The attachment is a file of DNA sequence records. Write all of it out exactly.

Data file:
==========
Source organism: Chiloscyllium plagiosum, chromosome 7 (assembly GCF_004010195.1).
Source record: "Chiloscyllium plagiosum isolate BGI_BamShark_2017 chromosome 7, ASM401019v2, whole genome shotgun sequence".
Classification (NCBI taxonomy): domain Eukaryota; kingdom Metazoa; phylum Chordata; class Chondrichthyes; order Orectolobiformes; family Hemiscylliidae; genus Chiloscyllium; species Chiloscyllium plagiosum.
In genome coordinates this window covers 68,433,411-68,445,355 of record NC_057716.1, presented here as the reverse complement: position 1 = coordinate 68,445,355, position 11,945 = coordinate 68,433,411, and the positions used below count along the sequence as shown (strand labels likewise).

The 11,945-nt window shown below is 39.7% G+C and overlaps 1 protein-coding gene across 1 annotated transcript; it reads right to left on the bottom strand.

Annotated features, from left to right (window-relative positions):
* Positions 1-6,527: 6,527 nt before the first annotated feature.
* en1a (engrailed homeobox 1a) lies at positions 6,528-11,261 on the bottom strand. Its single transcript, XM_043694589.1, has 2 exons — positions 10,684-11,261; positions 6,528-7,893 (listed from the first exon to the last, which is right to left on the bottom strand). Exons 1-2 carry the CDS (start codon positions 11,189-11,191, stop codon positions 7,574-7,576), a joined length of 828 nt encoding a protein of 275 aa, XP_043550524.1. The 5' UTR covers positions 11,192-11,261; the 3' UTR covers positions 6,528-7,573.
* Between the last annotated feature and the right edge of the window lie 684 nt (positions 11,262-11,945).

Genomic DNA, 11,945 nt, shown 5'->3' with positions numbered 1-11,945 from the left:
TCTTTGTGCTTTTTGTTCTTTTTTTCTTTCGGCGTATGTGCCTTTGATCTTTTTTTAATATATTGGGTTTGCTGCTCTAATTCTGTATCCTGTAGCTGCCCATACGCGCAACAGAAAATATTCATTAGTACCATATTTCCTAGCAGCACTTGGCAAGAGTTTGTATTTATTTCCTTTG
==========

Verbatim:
Source organism: Chiloscyllium plagiosum, chromosome 7 (assembly GCF_004010195.1).
Source record: "Chiloscyllium plagiosum isolate BGI_BamShark_2017 chromosome 7, ASM401019v2, whole genome shotgun sequence".
Classification (NCBI taxonomy): domain Eukaryota; kingdom Metazoa; phylum Chordata; class Chondrichthyes; order Orectolobiformes; family Hemiscylliidae; genus Chiloscyllium; species Chiloscyllium plagiosum.
In genome coordinates this window covers 68,433,411-68,445,355 of record NC_057716.1, presented here as the reverse complement: position 1 = coordinate 68,445,355, position 11,945 = coordinate 68,433,411, and the positions used below count along the sequence as shown (strand labels likewise).

The 11,945-nt window shown below is 39.7% G+C and overlaps 1 protein-coding gene across 1 annotated transcript; it reads right to left on the bottom strand.

Annotated features, from left to right (window-relative positions):
* Positions 1-6,527: 6,527 nt before the first annotated feature.
* en1a (engrailed homeobox 1a) lies at positions 6,528-11,261 on the bottom strand. Its single transcript, XM_043694589.1, has 2 exons — positions 10,684-11,261; positions 6,528-7,893 (listed from the first exon to the last, which is right to left on the bottom strand). Exons 1-2 carry the CDS (start codon positions 11,189-11,191, stop codon positions 7,574-7,576), a joined length of 828 nt encoding a protein of 275 aa, XP_043550524.1. The 5' UTR covers positions 11,192-11,261; the 3' UTR covers positions 6,528-7,573.
* Between the last annotated feature and the right edge of the window lie 684 nt (positions 11,262-11,945).

Genomic DNA, 11,945 nt, shown 5'->3' with positions numbered 1-11,945 from the left:
TCTTTGTGCTTTTTGTTCTTTTTTTCTTTCGGCGTATGTGCCTTTGATCTTTTTTTAATATATTGGGTTTGCTGCTCTAATTCTGTATCCTGTAGCTGCCCATACGCGCAACAGAAAATATTCATTAGTACCATATTTCCTAGCAGCACTTGGCAAGAGTTTGTATTTATTTCCTTTG